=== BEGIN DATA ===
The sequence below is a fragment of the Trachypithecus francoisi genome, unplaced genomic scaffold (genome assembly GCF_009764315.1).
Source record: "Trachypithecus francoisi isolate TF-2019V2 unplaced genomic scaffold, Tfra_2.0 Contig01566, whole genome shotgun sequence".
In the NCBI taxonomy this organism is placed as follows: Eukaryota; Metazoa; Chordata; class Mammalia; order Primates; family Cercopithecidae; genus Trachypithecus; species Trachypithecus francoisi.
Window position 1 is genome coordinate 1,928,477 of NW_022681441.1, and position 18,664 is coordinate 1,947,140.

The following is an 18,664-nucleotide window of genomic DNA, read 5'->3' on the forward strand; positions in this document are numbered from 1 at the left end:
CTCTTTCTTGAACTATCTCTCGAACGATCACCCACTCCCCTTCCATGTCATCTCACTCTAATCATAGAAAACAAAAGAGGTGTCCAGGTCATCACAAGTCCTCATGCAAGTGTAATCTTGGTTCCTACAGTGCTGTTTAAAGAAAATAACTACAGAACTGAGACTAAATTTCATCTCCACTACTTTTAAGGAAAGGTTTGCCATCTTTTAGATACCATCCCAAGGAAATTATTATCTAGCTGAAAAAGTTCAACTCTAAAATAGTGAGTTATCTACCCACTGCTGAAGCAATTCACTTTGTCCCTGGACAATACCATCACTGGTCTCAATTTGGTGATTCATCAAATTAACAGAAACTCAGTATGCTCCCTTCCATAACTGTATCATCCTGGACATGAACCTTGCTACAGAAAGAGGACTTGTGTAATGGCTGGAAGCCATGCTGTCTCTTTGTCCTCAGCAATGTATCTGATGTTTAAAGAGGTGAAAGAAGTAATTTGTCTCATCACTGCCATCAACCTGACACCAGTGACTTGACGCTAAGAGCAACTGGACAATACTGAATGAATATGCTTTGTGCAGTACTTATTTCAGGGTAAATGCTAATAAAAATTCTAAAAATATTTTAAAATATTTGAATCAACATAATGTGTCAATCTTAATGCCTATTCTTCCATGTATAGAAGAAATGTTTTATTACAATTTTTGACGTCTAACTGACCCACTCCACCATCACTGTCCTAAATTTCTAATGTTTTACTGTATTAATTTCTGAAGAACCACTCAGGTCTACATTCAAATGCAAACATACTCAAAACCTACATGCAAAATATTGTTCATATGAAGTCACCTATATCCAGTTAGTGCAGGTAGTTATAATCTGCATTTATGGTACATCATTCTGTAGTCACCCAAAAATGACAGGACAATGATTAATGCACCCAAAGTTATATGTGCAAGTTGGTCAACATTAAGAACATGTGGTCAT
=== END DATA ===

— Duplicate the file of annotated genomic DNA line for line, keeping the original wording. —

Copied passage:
The sequence below is a fragment of the Trachypithecus francoisi genome, unplaced genomic scaffold (genome assembly GCF_009764315.1).
Source record: "Trachypithecus francoisi isolate TF-2019V2 unplaced genomic scaffold, Tfra_2.0 Contig01566, whole genome shotgun sequence".
In the NCBI taxonomy this organism is placed as follows: Eukaryota; Metazoa; Chordata; class Mammalia; order Primates; family Cercopithecidae; genus Trachypithecus; species Trachypithecus francoisi.
Window position 1 is genome coordinate 1,928,477 of NW_022681441.1, and position 18,664 is coordinate 1,947,140.

The following is an 18,664-nucleotide window of genomic DNA, read 5'->3' on the forward strand; positions in this document are numbered from 1 at the left end:
CTCTTTCTTGAACTATCTCTCGAACGATCACCCACTCCCCTTCCATGTCATCTCACTCTAATCATAGAAAACAAAAGAGGTGTCCAGGTCATCACAAGTCCTCATGCAAGTGTAATCTTGGTTCCTACAGTGCTGTTTAAAGAAAATAACTACAGAACTGAGACTAAATTTCATCTCCACTACTTTTAAGGAAAGGTTTGCCATCTTTTAGATACCATCCCAAGGAAATTATTATCTAGCTGAAAAAGTTCAACTCTAAAATAGTGAGTTATCTACCCACTGCTGAAGCAATTCACTTTGTCCCTGGACAATACCATCACTGGTCTCAATTTGGTGATTCATCAAATTAACAGAAACTCAGTATGCTCCCTTCCATAACTGTATCATCCTGGACATGAACCTTGCTACAGAAAGAGGACTTGTGTAATGGCTGGAAGCCATGCTGTCTCTTTGTCCTCAGCAATGTATCTGATGTTTAAAGAGGTGAAAGAAGTAATTTGTCTCATCACTGCCATCAACCTGACACCAGTGACTTGACGCTAAGAGCAACTGGACAATACTGAATGAATATGCTTTGTGCAGTACTTATTTCAGGGTAAATGCTAATAAAAATTCTAAAAATATTTTAAAATATTTGAATCAACATAATGTGTCAATCTTAATGCCTATTCTTCCATGTATAGAAGAAATGTTTTATTACAATTTTTGACGTCTAACTGACCCACTCCACCATCACTGTCCTAAATTTCTAATGTTTTACTGTATTAATTTCTGAAGAACCACTCAGGTCTACATTCAAATGCAAACATACTCAAAACCTACATGCAAAATATTGTTCATATGAAGTCACCTATATCCAGTTAGTGCAGGTAGTTATAATCTGCATTTATGGTACATCATTCTGTAGTCACCCAAAAATGACAGGACAATGATTAATGCACCCAAAGTTATATGTGCAAGTTGGTCAACATTAAGAACATGTGGTCAT